Peter's Reviews > Lightning Rods

Lightning Rods by Helen DeWitt
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Mar 18, 12

Read from March 11 to 18, 2012

The following review is actually just a hastily patched-together conversation I had with my wife while I was finishing this book. It took place on the first nice day of an early Minnesotan spring, as we strolled around a lake with nice Midwestern families, dodging puddles from snow melt.


Me: You know that book I've been reading all the time lately?
Wife: Yeah.
Me: Have I told you how crazy it is?
Wife: Not really. What's crazy about it?
Me: Well it's this really odd satire of sexual harassment in the workplace where this guy invents a system whereby Lightening Rods have sex with high-performing employers in order to keep them from sexually harassing other women?
Wife: So they hire prostitutes?
Me: Well sort of. But not really. The Lightening Rods actually work in the companies doing other things, like secretarial work. The system is totally anonymous.
Wife: How?
Me. Well. Basically, they stick their asses through a wall in the handicapped bathroom.
Wife: Why are you laughing? That sounds horrible.
Me: I guess. But the book has this nonchalant tone that makes all of this funny somehow. It's obviously a terrible thing, but the combination of the satire and convincing quality of the argument makes you feel complicit somehow. It's weird. Sometimes I really think it's funny. And, other times, when I stop to think what's actually happening, I feel like a monster for laughing. Then I think about this guy I knew who worked for the Japanese stock exchange who had to take his clients to strip clubs whenever they came into town. It was almost similar to this. When the big guns visit the office, you reward them with sex in some form. I'm sure escorts were involved sometimes. We're closer to this kind of thing than you think.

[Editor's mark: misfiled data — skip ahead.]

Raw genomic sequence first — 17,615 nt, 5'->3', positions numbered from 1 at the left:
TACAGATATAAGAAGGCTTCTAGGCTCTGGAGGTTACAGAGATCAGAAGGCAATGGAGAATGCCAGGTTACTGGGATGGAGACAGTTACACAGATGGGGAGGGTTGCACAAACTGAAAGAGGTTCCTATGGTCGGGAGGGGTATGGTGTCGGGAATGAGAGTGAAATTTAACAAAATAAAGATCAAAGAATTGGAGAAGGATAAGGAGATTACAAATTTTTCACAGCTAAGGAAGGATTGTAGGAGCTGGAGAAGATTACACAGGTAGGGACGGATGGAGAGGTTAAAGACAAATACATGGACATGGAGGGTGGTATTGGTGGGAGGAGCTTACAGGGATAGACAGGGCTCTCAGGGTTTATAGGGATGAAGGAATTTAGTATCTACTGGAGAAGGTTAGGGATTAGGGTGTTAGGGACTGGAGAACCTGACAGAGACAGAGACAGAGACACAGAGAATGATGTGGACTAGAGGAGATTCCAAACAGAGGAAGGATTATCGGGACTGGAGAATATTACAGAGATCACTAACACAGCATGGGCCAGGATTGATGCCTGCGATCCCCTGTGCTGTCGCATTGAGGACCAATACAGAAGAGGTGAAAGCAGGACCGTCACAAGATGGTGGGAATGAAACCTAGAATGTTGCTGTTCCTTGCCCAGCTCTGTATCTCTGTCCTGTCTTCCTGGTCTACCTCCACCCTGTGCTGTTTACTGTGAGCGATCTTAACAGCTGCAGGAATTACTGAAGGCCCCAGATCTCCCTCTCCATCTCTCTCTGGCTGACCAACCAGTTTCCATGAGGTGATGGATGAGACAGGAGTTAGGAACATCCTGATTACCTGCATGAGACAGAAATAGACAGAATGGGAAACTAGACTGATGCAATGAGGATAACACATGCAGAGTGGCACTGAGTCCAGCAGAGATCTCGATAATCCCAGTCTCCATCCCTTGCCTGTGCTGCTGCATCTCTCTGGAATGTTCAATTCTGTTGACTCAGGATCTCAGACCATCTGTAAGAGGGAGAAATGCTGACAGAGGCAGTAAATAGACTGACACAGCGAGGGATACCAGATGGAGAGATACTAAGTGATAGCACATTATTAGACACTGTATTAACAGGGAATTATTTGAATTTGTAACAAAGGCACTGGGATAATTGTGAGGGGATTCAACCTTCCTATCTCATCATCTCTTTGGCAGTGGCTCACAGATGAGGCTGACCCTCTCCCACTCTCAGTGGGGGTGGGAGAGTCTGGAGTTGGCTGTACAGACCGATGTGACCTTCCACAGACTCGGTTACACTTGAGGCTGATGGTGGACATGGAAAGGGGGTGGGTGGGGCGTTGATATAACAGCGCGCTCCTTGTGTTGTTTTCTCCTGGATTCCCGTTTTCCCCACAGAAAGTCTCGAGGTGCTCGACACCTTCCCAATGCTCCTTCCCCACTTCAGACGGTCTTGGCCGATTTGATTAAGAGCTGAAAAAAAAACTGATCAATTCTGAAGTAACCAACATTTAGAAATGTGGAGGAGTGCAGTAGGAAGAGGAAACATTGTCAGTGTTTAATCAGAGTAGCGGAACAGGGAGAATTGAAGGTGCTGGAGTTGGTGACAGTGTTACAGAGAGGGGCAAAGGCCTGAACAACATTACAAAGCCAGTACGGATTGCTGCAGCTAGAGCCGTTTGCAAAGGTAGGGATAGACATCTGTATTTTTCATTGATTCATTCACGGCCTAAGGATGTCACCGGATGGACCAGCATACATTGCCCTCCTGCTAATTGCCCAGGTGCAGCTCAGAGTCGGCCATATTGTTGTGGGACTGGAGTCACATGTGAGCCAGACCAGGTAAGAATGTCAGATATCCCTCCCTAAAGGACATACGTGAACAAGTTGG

Wife: Want to walk out on that dock?
Me: Sure.
Wife: I don't understand how women could have sex with someone through a wall and then just got back to work.
Me: Yeah. It's weird. I guess I don't either. Some of them are kind of traumatized.
Wife: I don't think I would like this book.
Me: You might not.
Wife: And why do these high-earners need this sexual release? I don't get the correlation?
Me: According to the book, they're the ones most likely to harass women and get the company sued. They're impulsive and overly confident. It's satiric.
Wife:...
Me: The first 100 pages were really good. But I'm getting a little bored of the thought experiment. Still, I'm kind of amazed that the author made this wild plot device fly. I wonder what I would think if a man had written this?
Wife: Should that make a difference?
Me: I don't know. Should it?
Wife: There aren't very many fathers out here with their kids today.
Me: Yeah, just a couple.
Wife: So are you going to finish the book?
Me: Uh huh.
Wife: I can't tell if you actually like it.
Me: Me neither. Honestly I thought it would be sexier. All the reviews I read made it sound like a book about sex. But it's really not. It's a book about corporate culture and sexual harassment more than sex. It's probably one of the un-sexiest books I've read. In fact, it's kind of hard to imagine what the sex would actually be like.
Wife:...
Me: Look at those ducks swimming in that freezing water. They look so calm.
Wife: Yeah.
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message 1: by Carlye (new)

Carlye Novak That was really enjoyable. I'm glad you're reading this book, simply because I got to virtually witness that exchange.


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